Friday, July 27, 2007
Josh Tarasoff
A six-figure salary at a top investment bank firm in New York would be a dream for many just out of college: the money, the prestige and the possibility. But it all depends how you define "possibility." Josh Tarasoff left that banking job and the lifestyle to which he was accustomed for his own possibility.

What started as volunteering for charity on the weekend turned into a vocation for Tarasoff. Realizing the high-stress lifestyle of working on "The Street" isn't conducive to seeking out philanthropic opportunities, Tarasoff founded Wall Street Volunteers. The organization uses an online database to connect working professionals with the nonprofit world, making it easier for them to volunteer.

"It's not that financiers don't want to volunteer; it's that they didn't have the time to research what to do and where to go," Tarasoff says, aiming to debunk the notion that men and women who work on Wall Street are just concerned with profits. Since beginning in 2003, Wall Street Volunteers has developed links with 35 nonprofit organizations and has attracted 1,600 members seeking to discover, define or redefine their own possibilities.

Update: Watch the Live interview
Monday, July 23, 2007
Darius Weems and Logan Smalley
If you'd never left your hometown, where would you want to go? If you didn't have much time left to live, what would you do? If you told your friends, would they make it happen?

Fifteen-year-old Darius Weems has Duchenne Muscular Dystrophy. After watching his brother die of DMS, Weems started showing symptoms himself. He lost muscle use in his legs and eventually needed a wheelchair. When he told his friends he had always wanted to see the parts of the country he missed growing up in housing projects in Athens, Georgia, his friend Logan Smalley and Weems' other college-aged friends decided to take him. They all decided to go west.

"Darius Goes West" is a documentary chronicling a 7,000-mile cross-country journey that brings Weems to a place he had seen only in his dreams: the ocean. The group travels with the dual mission of evaluating wheelchair accessibility in the United States and raising awareness of DMD. Along the way they gain a new sense of brotherhood and create an award-winning film that shows even when life is uncertain, it can be lived with imagination and gusto.

Update: Watch the Live interview
Monday, July 16, 2007
Rachel Doyle
Sure, it's what's on the inside that matters. But Rachel Doyle has never seen one of her "gals" turn down some berry lipstick or cucumber facial. Doyle is the founder of GlamourGals, an organization that gives complimentary makeovers and facials to seniors.

Doyle stared GlamourGals at the age of 17 after her grandmother passed away in a nursing home. Seven years later, she has grown the organization to 50 chapters in 8 states. Aiming to bridge the gap between teens and the elderly, about 1,000 GlamourGals volunteers spend time with elderly women at nursing homes nationwide.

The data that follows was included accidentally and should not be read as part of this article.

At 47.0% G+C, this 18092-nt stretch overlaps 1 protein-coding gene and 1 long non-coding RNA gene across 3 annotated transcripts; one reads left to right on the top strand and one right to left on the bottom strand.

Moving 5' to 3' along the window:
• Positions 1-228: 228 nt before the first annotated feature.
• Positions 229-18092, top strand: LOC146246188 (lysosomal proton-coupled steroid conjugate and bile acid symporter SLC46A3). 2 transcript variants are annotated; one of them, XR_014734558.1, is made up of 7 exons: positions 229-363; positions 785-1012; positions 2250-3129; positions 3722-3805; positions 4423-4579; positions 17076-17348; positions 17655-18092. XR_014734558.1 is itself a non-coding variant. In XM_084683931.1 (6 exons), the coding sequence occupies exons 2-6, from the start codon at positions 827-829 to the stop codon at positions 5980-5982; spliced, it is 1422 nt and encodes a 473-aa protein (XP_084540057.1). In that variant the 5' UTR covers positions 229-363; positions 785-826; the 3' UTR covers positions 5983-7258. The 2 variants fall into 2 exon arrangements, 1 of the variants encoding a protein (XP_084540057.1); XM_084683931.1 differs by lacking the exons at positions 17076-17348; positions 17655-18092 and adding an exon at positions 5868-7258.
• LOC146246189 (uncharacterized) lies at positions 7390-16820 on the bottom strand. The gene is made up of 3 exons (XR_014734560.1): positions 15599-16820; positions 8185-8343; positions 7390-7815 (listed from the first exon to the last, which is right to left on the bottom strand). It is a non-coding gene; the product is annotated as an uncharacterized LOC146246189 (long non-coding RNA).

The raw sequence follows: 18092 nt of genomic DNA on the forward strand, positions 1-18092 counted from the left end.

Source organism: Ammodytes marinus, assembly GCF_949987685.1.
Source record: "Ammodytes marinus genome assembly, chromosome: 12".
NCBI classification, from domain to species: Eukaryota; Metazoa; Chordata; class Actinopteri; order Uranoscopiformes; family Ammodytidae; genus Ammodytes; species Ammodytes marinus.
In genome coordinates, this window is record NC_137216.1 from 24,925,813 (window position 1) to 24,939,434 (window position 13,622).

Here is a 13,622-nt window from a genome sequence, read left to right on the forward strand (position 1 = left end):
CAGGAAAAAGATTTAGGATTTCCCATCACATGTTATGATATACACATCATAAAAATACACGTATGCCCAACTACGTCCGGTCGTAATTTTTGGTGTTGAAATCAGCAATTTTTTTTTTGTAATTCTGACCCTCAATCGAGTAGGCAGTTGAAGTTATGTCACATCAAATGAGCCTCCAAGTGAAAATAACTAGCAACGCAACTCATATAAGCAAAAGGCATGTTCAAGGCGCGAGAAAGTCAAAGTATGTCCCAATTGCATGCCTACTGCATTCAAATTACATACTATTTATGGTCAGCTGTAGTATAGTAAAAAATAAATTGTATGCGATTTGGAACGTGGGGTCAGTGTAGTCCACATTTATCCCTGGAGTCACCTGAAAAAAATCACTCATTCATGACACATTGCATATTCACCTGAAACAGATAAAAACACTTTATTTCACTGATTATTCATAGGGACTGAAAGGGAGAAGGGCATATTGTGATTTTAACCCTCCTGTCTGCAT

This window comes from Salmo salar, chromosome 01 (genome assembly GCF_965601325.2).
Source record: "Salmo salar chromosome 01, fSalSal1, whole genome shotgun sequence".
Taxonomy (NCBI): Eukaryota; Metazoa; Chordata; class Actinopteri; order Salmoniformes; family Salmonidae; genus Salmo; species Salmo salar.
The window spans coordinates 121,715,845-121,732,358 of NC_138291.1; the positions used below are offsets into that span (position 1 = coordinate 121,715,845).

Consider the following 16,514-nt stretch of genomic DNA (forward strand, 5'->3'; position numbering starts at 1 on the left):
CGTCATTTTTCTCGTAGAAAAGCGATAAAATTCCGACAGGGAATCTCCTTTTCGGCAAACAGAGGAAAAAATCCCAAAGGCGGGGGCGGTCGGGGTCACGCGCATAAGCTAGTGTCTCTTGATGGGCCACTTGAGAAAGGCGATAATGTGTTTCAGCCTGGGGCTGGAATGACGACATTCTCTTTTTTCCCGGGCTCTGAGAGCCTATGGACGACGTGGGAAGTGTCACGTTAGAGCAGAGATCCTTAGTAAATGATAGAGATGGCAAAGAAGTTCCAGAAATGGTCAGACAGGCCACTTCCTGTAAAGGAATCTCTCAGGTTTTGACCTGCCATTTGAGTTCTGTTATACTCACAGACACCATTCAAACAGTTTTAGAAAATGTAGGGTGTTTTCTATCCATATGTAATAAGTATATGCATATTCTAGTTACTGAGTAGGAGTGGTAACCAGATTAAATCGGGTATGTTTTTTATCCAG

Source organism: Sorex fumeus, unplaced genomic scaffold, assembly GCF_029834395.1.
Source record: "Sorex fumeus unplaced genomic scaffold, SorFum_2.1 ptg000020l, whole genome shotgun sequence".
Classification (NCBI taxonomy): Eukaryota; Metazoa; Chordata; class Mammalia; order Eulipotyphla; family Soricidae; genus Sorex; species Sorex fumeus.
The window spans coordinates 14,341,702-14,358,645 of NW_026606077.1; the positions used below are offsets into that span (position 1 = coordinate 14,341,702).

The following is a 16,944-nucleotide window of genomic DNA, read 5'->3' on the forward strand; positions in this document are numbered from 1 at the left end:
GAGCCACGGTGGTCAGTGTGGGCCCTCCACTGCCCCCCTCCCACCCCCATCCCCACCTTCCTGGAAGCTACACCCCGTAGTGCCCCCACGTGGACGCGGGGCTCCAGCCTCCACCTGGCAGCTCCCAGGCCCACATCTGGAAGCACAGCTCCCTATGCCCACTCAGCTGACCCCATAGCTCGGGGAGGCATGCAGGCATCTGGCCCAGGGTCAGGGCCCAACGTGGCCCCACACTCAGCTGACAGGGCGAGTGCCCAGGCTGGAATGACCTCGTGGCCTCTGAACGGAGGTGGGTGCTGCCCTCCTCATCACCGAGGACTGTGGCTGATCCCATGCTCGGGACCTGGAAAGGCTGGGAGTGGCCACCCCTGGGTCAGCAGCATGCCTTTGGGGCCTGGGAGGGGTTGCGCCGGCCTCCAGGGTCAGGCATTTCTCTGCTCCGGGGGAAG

"Beauty transcends generations," Doyle says. She believes eye-shadow and blush are just the catalysts for conversation that can lead to a closer connection. With that goal, Doyle works to make the inside and outside matter -- one makeover at a time.

Update: Watch the Live interview
Monday, July 9, 2007
Sumaya Kazi
No matter what language you speak, where you call home or where your parents are from, success should resonate across those lines. And Sumaya Kazi is there to make sure it does. At 24, Kazi founded The CulturalConnect, a media publishing company with a series of online magazines spotlighting young minority professionals and, well, "connecting" them with each other and the nonprofit world.

As a Bangladeshi-American, Kazi started with the DesiConnect, reaching out to young movers and shakers of South Asian descent. As the interest in her site peaked, she added The AsiaConnect, The MidEastConnect, The LatinConnect, and The AfricanaConnect. Since they launched, the sites have had more than 12 million hits, attracting readers in more than 100 countries.

Another goal of the magazines is to debunk stereotypes about different minority groups. Kazi says, "Some cultures believe that you can only be a doctor or a lawyer to be successful; we are showing the world that that's not true." The CulturalConnect's staff -- successful minorities themselves, and every one under 30 -- is aiming to demonstrate just that.

Update: Watch the Live interview
Monday, July 2, 2007
Adora Svitak
Adora Svitak types 70 words per minute, reads two to three books per day and writes about 100 short stories and poems per year. And per our calculations, that makes Adora one prolific 9-year-old.

Adora has been known as a "literary prodigy" since her first published book, "Flying Fingers," which contains stories, poems and a step-by-step instructional manual for parents and teachers to encourage kids to write.

As the representative for Verizon's literacy campaign, Adora reaches thousands of people around the world with a message: Young people should love reading and writing.

Her passion is evident from each story she puts out on her blog or Web site -- from fantasy adventure to contemporary stories to historical fiction. Oh, the only thing she wants one of per lifetime is a Nobel Prize in literature.

Update: Watch the Live interview

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